The following is a letter we received from colleagues digging into the details of the Women’s Health Initiative on hormone therapy for women. At MCFS, we don’t advocate for medical prescription via blog, but the following outlines some reasonable questions about the validity of the study which concluded that hormone therapy was dangerous for post menopausal women. Their arguments are solid and worth consideration:
“We have hormones on our minds [following an] open letter written by The Women’s Health Initiative Writing Group (WHI) which caused a recent stir by publishing an article in JAMA during “Breast Cancer Awareness Month” advising women about the dangers of hormone therapy. To the casual reader, their results appear to validate their long entrenched opinion that hormone therapy (HT) is risky, particularly when it comes to breast cancer. The Devil, as they say, really is in the details.
The WHI is a massive government sponsored study, examining aspects of hormone therapy in older women. It began almost twenty years ago, and somehow, continues to gamer media attention. The flaws of the study design are legion and well known. Most menopause experts point to five primary problems with the WHI, which led many of them to suggest that the results published by the WHI do not apply to the majority of menopausal women who are presently considering HT for menopausal symptoms.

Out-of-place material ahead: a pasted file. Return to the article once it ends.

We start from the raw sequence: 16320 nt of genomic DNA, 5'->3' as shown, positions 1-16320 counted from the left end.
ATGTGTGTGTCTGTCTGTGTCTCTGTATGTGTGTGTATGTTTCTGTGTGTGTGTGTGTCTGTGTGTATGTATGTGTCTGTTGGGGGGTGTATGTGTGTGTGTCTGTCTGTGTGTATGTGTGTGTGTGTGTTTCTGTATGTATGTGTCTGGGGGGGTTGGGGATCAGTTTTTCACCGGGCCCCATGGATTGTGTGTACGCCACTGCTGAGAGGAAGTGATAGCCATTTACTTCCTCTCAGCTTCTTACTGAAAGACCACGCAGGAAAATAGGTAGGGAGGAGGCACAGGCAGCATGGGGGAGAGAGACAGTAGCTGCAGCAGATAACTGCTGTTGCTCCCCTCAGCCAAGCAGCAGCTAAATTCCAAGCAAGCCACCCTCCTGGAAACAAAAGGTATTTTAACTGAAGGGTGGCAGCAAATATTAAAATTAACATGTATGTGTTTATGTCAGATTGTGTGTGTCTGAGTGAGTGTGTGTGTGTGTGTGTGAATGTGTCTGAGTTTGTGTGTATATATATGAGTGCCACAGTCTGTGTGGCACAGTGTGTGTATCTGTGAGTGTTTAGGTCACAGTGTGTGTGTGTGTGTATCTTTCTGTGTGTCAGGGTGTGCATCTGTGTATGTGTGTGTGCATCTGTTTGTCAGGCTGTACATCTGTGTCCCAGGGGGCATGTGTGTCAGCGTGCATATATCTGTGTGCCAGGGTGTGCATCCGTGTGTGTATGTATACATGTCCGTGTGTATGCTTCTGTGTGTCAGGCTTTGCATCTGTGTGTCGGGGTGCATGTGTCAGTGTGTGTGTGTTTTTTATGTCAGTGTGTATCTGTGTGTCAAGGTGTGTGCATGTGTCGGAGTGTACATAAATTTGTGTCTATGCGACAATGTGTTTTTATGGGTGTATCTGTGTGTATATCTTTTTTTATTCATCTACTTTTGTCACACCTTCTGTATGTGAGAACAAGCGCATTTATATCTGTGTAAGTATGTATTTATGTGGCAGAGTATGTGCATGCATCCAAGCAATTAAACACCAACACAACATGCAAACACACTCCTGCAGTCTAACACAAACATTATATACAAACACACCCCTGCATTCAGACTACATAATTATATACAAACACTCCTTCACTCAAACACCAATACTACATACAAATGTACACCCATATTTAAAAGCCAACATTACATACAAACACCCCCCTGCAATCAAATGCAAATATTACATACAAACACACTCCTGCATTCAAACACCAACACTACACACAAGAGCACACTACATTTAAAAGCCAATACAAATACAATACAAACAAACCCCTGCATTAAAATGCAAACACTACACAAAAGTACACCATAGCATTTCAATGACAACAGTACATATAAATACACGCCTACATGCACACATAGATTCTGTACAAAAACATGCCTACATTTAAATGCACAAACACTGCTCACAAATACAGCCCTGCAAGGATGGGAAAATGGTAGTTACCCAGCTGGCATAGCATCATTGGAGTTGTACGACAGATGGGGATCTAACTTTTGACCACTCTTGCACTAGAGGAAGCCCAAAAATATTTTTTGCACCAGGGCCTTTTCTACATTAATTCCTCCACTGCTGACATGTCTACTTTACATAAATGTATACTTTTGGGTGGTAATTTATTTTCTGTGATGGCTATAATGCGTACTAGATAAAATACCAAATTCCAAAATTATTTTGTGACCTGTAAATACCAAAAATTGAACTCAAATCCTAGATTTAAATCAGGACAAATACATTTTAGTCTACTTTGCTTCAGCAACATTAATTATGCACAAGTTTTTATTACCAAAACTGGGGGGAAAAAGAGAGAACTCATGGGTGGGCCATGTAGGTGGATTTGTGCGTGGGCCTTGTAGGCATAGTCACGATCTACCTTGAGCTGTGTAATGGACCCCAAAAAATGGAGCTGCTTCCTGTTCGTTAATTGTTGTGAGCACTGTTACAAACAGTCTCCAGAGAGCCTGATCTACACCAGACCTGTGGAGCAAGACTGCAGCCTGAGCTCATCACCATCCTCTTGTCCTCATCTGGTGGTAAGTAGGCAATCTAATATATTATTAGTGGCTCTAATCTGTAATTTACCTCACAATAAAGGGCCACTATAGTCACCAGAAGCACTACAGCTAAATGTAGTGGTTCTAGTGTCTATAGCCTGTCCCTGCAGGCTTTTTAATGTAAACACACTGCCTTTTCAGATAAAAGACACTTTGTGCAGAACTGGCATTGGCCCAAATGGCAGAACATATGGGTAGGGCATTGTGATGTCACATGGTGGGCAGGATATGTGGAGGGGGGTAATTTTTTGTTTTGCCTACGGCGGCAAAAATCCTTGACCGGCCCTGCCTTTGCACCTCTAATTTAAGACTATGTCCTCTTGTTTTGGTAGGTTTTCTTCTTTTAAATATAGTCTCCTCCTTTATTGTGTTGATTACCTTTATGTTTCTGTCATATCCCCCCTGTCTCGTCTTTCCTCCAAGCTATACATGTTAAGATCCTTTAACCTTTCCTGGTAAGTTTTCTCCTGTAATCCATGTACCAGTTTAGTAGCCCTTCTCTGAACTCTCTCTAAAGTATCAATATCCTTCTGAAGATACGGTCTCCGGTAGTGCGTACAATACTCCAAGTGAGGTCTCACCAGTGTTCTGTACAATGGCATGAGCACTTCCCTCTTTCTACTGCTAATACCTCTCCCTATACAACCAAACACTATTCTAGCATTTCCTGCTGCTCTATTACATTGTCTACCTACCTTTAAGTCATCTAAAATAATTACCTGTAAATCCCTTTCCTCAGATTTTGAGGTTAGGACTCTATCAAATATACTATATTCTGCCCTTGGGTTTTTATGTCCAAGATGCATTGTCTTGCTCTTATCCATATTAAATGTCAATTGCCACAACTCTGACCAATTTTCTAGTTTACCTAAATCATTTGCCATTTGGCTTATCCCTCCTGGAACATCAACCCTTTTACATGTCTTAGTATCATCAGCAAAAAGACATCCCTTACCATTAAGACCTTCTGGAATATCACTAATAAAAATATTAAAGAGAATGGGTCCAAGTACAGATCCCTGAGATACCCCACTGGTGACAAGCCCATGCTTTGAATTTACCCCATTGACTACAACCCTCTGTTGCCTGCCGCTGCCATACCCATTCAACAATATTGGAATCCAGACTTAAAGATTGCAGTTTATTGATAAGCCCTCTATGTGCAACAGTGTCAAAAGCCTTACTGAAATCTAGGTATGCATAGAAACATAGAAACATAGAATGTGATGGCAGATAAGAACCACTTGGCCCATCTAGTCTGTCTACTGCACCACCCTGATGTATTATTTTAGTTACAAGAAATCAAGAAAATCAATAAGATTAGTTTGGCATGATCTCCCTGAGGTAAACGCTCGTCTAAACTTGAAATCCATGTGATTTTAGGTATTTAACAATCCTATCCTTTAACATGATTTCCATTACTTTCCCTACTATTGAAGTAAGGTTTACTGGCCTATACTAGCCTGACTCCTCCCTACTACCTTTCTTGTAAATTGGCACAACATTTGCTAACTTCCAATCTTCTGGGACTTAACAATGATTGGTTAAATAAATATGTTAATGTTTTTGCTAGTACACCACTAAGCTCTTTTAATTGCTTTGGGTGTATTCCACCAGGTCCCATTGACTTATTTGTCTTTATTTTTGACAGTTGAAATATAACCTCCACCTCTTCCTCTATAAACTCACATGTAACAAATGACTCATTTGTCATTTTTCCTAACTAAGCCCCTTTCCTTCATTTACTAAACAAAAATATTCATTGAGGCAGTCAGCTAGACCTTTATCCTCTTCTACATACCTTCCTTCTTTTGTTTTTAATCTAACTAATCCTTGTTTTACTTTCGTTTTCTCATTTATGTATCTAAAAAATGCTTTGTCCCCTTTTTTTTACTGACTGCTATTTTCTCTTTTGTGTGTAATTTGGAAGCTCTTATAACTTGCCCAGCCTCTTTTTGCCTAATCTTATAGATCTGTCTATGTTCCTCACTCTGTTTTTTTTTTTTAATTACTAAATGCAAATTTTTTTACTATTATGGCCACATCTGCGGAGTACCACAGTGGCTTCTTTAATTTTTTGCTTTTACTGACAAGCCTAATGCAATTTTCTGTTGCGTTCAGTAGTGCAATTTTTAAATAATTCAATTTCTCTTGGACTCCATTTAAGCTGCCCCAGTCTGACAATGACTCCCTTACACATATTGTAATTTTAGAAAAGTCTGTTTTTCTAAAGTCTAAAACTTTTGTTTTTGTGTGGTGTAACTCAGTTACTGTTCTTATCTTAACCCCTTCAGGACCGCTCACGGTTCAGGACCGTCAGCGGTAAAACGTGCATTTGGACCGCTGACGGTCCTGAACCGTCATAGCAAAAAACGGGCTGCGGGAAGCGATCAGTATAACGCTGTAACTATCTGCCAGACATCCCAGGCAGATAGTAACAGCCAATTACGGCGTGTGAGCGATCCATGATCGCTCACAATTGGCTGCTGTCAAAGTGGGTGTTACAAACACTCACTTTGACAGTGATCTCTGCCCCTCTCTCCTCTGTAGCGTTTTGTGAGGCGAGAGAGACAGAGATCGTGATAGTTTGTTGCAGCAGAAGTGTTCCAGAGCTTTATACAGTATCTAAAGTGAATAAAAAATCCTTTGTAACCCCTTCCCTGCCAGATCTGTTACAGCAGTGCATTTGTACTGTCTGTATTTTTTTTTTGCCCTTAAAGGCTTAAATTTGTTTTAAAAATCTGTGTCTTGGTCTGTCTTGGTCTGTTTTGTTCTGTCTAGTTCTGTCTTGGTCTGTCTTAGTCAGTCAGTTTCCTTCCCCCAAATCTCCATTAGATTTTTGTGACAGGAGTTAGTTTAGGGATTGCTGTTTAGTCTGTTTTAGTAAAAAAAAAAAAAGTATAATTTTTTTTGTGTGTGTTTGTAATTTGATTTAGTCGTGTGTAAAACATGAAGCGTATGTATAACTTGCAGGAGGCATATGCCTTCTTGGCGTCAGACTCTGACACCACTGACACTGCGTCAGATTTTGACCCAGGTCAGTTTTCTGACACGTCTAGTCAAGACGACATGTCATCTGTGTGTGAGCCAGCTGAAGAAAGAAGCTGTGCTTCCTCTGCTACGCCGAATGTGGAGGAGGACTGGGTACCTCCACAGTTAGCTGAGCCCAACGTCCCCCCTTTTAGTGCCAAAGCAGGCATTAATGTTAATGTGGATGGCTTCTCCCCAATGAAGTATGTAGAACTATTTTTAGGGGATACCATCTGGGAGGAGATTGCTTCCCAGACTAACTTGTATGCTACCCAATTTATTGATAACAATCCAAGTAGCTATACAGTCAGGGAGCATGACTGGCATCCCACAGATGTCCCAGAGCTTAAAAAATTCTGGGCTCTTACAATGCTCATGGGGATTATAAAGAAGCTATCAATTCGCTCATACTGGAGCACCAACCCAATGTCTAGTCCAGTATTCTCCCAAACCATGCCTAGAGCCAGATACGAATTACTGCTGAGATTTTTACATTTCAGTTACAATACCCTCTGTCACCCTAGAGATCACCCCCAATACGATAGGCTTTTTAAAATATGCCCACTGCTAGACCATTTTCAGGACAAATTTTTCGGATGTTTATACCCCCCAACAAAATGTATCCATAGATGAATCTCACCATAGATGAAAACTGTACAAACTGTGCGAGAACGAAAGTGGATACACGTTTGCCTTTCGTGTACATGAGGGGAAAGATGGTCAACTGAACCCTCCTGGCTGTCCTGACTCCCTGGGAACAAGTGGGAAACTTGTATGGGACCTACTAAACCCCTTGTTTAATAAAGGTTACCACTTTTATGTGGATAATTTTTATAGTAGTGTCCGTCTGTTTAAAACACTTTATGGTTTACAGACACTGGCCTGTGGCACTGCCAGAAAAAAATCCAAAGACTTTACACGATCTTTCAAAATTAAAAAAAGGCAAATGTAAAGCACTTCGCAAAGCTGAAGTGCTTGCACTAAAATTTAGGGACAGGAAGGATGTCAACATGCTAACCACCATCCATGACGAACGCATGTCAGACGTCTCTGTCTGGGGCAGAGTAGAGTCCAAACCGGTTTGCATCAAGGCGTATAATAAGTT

#1. Wrong women
Menopause (the fmal menstrual period) occurs at an average age of 51 and is frequently accompanied with typical estrogen withdrawal symptoms such as hot flashes, night sweats, insomnia, mood matters, and meno-fog memory impairment. For unknown reasons, the WHI recruited much older women to start menopausal hormone therapy who did not have any symptoms. Many of these women had been just fine without hormones for a decade or two and then, were started on HT. These women (average age near 65) are not considered the usual candidates for initiating HT.
#2. Wrong drug
The WHI exclusively has studied only oral conjugated equine estrogen, Premarin (CEE) paired with medroxy progesterone acetate Prempro (MPA). CEE is derived from the urine of pregnant horses and contains a dozen or so different estrogens; none of which are native to human females. The MPA progestin is also considerably different from human progesterone.